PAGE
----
The Triune God Whom We Worship

My husband sometimes refers to me as ‘Island Girl’, because I was born and raised on a Pacific island. My birth family lived in a mountainous region that required an hour and a half drive to reach the closest beach. The expanse of water bounded by the horizon, especially punctuated during sunset, seemed contained in the panorama before my eyes. It wasn’t until I learned Geography in the third grade that I grasped the idea that the beach was part of a sea that was part of the Pacific Ocean. On a globe, in fact, all the oceans connect as to be one big ocean that covers 71% of the earth! I realized then that my beach was just one point in the ocean’s global periphery. Looking out from that point, the water seemed to be an isolated body but in reality it was joined to the greater expanse of water that covered the majority of the planet.

The Blessed Trinity

Fr. Cantalamessa states, “We cannot wrap our arms around the ocean, but we can enter in it. We cannot encompass the mystery of the Trinity with our minds, but we can enter it!” This line in Fr. Cantalamessa’s book, “Contemplating the Trinity”, seizes my attention. He continues that “Christ has left us a concrete way to do that – through the Eucharist.”

This line has profound meaning to me as it brings memories of my childhood day-trips to the beach. How beautiful it is that the ocean is likened to the mystery of the Trinity, and we can enter it. The metaphor is clear to me.

In the Ocean

  • The omniscience of God is simple to recognize: The water holds familiar creatures like shells and seaweed, but it also has mysterious ones like jelly fish that can sting you. Fishermen can tell you about octopuses, eels, a great variety of fish and coral. I know some of the sea creatures, but God, the Maker, knows them all.
  • It is easy to yield to the omnipotence of God: While swimming in the swelling and crashing waves, I experience my body being constantly carried in the ocean’s undulating motion. Even as a poor swimmer, the salt water surrounding me buoys me up as I accede to its force.
  • The omnipresence of God is felt inside and out: Whether on the beach or in the water, the roar of the waves is pervasive, reverberating within and without. The sound of the ocean waves breaking and receding is like being within a beating heart.

God, being three persons in one is the greatest mystery of our Faith, and it is not fully comprehensible to us, mere creatures. However, even with the smallness of our hearts and the limits of our minds, we can understand Love, because we are God’s children. God gives us faith to know Him as our Father. He provides us Jesus so that we can live, and move, and have our being in Him. And He pours love into our hearts through the Holy Spirit, so we may love one another and become holy.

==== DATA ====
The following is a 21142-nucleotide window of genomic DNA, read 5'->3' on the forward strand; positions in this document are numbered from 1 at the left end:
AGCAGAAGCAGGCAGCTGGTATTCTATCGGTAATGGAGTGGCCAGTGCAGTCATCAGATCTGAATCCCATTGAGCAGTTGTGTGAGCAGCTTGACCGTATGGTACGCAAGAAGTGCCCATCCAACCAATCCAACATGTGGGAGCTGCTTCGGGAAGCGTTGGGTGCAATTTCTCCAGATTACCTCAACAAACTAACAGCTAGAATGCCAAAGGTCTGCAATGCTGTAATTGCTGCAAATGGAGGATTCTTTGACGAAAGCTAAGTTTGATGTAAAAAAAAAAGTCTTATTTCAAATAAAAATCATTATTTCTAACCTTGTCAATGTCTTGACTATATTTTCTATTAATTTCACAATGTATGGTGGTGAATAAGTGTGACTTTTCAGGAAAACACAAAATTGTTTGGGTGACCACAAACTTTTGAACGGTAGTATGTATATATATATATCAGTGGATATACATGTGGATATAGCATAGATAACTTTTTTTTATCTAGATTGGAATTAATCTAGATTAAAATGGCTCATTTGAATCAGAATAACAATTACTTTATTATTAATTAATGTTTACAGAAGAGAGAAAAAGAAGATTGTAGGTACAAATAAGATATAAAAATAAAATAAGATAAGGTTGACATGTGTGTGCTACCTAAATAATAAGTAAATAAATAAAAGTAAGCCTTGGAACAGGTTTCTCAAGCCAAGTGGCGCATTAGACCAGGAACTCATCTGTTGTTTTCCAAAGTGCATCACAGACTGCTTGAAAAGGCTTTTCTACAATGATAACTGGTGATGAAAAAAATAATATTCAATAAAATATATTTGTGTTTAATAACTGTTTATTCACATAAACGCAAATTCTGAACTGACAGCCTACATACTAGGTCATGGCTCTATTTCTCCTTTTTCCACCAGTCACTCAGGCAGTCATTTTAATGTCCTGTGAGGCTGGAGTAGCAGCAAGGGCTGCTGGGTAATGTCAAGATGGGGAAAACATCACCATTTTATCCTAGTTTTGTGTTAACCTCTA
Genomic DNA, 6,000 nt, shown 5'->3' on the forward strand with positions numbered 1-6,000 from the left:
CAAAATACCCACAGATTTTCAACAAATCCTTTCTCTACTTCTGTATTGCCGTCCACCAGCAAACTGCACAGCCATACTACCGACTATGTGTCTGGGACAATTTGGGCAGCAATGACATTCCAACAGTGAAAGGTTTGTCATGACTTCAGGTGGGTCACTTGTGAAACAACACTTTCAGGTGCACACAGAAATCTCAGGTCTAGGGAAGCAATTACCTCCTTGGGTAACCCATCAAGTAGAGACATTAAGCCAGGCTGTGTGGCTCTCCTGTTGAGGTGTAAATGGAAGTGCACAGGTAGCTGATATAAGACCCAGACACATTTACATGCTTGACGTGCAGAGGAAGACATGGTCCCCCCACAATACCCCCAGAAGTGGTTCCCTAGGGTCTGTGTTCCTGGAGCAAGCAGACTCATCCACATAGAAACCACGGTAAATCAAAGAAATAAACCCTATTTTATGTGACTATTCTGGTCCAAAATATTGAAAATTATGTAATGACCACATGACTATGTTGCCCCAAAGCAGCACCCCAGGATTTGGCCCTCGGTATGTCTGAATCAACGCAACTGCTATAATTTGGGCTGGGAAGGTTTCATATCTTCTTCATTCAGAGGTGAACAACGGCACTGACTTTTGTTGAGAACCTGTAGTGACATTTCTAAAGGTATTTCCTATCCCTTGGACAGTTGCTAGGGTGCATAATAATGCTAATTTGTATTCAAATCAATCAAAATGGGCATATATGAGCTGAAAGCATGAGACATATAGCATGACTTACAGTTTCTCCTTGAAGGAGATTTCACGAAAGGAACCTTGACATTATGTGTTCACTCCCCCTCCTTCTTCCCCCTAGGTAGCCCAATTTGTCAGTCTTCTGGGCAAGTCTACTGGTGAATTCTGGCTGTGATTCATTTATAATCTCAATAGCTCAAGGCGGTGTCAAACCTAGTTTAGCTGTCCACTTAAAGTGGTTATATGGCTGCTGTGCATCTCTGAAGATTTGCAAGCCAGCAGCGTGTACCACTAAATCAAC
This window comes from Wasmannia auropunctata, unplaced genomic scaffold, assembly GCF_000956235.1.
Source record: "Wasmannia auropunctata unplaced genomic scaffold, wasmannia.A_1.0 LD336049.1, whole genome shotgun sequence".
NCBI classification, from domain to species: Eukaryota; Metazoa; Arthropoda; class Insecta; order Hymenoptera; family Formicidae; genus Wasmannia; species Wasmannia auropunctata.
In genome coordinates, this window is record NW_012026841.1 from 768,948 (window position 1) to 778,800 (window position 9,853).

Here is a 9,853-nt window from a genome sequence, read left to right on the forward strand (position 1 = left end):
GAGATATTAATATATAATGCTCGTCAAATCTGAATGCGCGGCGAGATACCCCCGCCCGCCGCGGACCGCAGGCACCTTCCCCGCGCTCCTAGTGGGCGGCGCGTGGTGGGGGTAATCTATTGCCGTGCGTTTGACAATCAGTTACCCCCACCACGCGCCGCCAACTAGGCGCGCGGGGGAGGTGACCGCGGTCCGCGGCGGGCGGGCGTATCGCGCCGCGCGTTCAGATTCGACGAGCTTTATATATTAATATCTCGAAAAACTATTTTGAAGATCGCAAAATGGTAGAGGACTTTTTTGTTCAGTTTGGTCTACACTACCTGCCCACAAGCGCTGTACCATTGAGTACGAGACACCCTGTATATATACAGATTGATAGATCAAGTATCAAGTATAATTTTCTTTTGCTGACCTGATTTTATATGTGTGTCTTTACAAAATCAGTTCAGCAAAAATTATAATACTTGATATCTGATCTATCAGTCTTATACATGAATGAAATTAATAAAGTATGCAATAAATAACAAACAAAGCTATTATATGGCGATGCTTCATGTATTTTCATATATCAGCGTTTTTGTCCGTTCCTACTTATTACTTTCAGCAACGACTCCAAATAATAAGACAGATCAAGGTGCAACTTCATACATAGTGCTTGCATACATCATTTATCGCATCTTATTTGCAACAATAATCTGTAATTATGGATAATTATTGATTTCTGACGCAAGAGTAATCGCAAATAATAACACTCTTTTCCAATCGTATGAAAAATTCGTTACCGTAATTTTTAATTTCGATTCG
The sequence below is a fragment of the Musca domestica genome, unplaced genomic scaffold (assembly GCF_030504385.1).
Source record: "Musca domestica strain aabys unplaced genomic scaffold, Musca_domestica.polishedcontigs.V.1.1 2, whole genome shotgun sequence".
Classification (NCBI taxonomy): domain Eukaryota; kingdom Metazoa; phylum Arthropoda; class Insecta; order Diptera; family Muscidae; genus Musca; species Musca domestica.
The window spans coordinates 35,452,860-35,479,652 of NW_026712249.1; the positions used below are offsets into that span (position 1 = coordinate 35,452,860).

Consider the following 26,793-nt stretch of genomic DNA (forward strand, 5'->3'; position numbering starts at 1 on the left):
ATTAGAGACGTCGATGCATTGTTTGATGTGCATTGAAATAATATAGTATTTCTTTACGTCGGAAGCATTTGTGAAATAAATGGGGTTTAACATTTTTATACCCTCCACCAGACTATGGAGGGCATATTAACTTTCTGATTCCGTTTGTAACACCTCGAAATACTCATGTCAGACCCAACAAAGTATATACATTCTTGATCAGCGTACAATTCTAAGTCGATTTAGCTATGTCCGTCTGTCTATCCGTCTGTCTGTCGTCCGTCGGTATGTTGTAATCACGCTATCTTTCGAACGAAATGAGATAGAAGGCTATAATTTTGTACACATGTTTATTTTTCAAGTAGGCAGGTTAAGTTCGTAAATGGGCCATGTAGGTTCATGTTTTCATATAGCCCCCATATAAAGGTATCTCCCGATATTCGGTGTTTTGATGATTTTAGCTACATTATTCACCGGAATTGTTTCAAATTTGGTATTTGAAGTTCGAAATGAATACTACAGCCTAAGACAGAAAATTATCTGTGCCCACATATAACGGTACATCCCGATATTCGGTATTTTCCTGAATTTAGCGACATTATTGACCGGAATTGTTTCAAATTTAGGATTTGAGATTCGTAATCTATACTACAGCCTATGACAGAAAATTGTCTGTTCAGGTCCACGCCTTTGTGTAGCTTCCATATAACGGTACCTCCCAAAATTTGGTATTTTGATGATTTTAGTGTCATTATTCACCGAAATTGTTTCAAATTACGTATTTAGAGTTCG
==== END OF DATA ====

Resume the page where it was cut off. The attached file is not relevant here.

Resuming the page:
At the End of the Day

After a day at the ocean, my family would return to our home in the mountains. An island girl would go home with sand in her hair and the smell of salt water, and with much darker skin tone. The funny thing is that when I would go to bed at night, the taste of salt remained in my mouth, and the sound of the waves echoed in my ears like white noise. As I laid my head on the pillow, a rocking sensation of ocean waves washed over me with each breath. It seemed that the ocean left impressions on my senses. A day experiencing the ocean does that.

Enter In

Figuratively, we live on a beach, where the water meets the land. Although the ocean appears to be a vast force of water, we can enter it. The finite can encounter the Eternal. Even as the Holy Trinity is the greatest mystery, we as beloved children of God can partake in the love and life of the Father, Son, and Holy Spirit. As Christians, the infinite love of God for us is no mystery. We respond to this love with our whole mind, heart, soul, and strength – even if only like a child. In this Feast of the Holy Trinity, let us renew our gratitude and faith. When we go to Mass and receive the Eucharist, let’s put our trust once more in the all-knowing, all-present, and all-powerful Triune God whom we worship.

Copyright 2021 Nannet Horton

Nannet Horton is a wife, mother, homeschool teacher, NFP teacher, and CGS catechist. She enjoys being a student of the Catholic faith and teaching it to others. Her first book, “Missionary Parenting – Cultivating the 6 Key Relationships Essential to Your Domestic Church,” is co-written with her husband, Bob.

1 thought on “The Triune God Whom We Worship”

  1. Your writing is so beautiful, thanks for sharing it with us, Trinity Sunday will be greatly enriched by it.

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